Out of prison, former Gary lawyer wins city contracts
By Michael Gonzalez Post-Tribune correspondent May 3, 2014 12:36PM
Willie Harris, Gary attorney, arrives at Federal Court in Hammond, with family friends for his sentencing, Jan. 15, 2008. | Sun-Times Media~file
Updated: June 5, 2014 6:51AM
GARY — Willie Harris, a former attorney who served more than four years in federal prison, has rebuilt his life, started a new career and may return to practicing law, he said Friday.
Harris and his firm, Dunes Construction, landed more than $89,300 in federally funded home remodeling contracts Thursday at the Board of Public Works and Safety meeting.
Dunes Construction beat out other firms in the competitive bidding process. The contracts were awarded on recommendations from Gary’s Community Development department, which reports to Mayor Karen Freeman-Wilson but administers federal funds.
A felony conviction does not prohibit him from pursuing federally funded contracts for his firm, said Harris, who once was well known in the city’s political circles.
State records show Harris incorporated Dunes Construction in December 2008. He was sentenced to 55 months in a federal prison camp in Wisconsin in January 2008.
Harris said he surrendered his law license in mid-2010.
“I had to do something to make a living,” he said. “And, obviously, I can’t practice law right now, and I can’t be involved with anything with the law right now.”
Harris was one of several convictions related to the Gary Urban Enterprise Association scandal of 2005 and 2006. His conviction was related to a fraudulent land sale that also involved former Lake County Councilman Will Smith and political operative Roosevelt Powell.
The former director of GUEA, JoJuana Meeks, also was convicted and sentenced to federal prison.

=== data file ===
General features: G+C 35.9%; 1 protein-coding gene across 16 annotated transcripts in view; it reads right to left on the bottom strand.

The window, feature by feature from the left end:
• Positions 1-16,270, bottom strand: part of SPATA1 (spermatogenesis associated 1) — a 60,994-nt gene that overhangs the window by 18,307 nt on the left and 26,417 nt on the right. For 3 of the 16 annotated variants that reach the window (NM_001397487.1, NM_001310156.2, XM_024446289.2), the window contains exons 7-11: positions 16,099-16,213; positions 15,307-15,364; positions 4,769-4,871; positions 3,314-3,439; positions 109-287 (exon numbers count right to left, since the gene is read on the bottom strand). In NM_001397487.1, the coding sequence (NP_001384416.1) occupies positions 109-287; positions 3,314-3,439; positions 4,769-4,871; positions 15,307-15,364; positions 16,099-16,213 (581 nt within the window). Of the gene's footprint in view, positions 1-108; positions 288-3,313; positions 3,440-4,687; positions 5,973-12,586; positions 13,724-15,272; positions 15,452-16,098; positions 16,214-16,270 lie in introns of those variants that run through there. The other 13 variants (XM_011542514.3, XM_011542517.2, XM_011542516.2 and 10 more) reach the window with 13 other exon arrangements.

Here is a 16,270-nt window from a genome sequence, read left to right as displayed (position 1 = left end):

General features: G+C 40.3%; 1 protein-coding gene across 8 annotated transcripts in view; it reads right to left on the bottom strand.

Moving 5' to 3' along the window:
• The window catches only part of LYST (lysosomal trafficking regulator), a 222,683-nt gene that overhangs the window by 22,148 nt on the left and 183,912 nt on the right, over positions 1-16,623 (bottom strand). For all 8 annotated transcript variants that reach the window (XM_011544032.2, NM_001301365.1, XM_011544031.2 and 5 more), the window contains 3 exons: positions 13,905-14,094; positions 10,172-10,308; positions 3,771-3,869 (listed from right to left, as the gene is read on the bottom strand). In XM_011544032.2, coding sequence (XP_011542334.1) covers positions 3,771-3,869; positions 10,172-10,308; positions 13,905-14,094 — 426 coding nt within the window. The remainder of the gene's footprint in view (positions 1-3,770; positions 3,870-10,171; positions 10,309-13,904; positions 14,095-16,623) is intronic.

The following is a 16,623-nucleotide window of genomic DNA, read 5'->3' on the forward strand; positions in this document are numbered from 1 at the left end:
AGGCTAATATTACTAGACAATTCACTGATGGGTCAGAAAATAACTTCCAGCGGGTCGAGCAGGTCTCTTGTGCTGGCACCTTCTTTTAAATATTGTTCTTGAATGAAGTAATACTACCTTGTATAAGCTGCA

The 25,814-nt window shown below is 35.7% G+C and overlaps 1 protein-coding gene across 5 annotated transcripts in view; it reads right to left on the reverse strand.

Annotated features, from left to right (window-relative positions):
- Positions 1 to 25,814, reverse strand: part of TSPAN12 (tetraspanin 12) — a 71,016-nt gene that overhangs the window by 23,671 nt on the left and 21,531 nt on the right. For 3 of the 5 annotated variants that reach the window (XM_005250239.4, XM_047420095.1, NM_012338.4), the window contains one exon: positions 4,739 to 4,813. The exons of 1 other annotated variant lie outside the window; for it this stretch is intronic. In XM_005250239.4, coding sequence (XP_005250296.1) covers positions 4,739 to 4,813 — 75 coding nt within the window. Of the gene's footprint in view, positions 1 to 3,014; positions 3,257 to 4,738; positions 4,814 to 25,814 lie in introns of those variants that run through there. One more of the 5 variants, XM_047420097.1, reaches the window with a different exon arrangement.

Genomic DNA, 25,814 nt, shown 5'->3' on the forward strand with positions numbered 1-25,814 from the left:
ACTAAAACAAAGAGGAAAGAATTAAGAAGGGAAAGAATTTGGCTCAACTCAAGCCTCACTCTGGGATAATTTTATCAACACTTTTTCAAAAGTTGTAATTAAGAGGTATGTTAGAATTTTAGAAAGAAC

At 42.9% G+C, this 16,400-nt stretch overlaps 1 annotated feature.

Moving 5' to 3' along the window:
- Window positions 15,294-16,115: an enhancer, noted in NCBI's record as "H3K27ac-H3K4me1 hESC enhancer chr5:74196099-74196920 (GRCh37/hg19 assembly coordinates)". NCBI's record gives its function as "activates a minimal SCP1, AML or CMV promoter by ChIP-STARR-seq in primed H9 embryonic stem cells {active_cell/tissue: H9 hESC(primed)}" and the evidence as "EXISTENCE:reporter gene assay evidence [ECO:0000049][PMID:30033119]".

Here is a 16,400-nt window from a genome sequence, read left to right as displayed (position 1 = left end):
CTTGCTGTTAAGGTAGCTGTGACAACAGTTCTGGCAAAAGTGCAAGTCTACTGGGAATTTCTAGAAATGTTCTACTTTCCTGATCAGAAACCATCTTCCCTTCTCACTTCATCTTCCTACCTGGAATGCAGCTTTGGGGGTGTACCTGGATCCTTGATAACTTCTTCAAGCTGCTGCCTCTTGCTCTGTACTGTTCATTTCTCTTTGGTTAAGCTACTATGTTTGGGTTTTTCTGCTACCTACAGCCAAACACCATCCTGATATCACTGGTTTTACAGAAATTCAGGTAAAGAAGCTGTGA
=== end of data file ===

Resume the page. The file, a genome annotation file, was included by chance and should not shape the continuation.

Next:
Freeman-Wilson was the attorney for the GUEA board, but she has never been implicated or charged with any wrongdoing.
Dunes Construction won the recent contracts according to federal criteria used by Community Development, said Director Arlene Colvin.
Federal contracts are awarded to contractors who have the lowest bids, are financially capable of handling the work and who have good work histories, she said.
In one case Wednesday, Dunes Construction was awarded a contract for work on a house in the 1600 block of W. 11th Ave. over a lower bidding company, Divine Dwellings. According to a document read at the Board of Works meeting, Divine Dwellings was not the most responsive or most responsible bidder for the project.
When two contractors come in with similar bids, the department has some discretion in awarding contracts, Colvin said.
“It’s not a significant amount of leeway, but we’re allowed to take into consideration a contractor’s ability to complete the work and their financial ability to complete work,” Colvin said. “You may have the low bid, but if you don’t have financial ability to complete the work or do so in a timely manner, that affects our decision, as well.”
Harris said he enjoys construction work, but he is planning to practice law again. Harris is prohibited from practicing law until five years after he surrendered his law license. That would put a possible return to legal practice in the next two years.
In the meantime, Harris said he will continue to build his construction company, which includes six full-time and part-time employees.
“My past will always be there,” he said. “It doesn’t have to hinder my future. You can’t correct things that happened in the past. You just move forward.”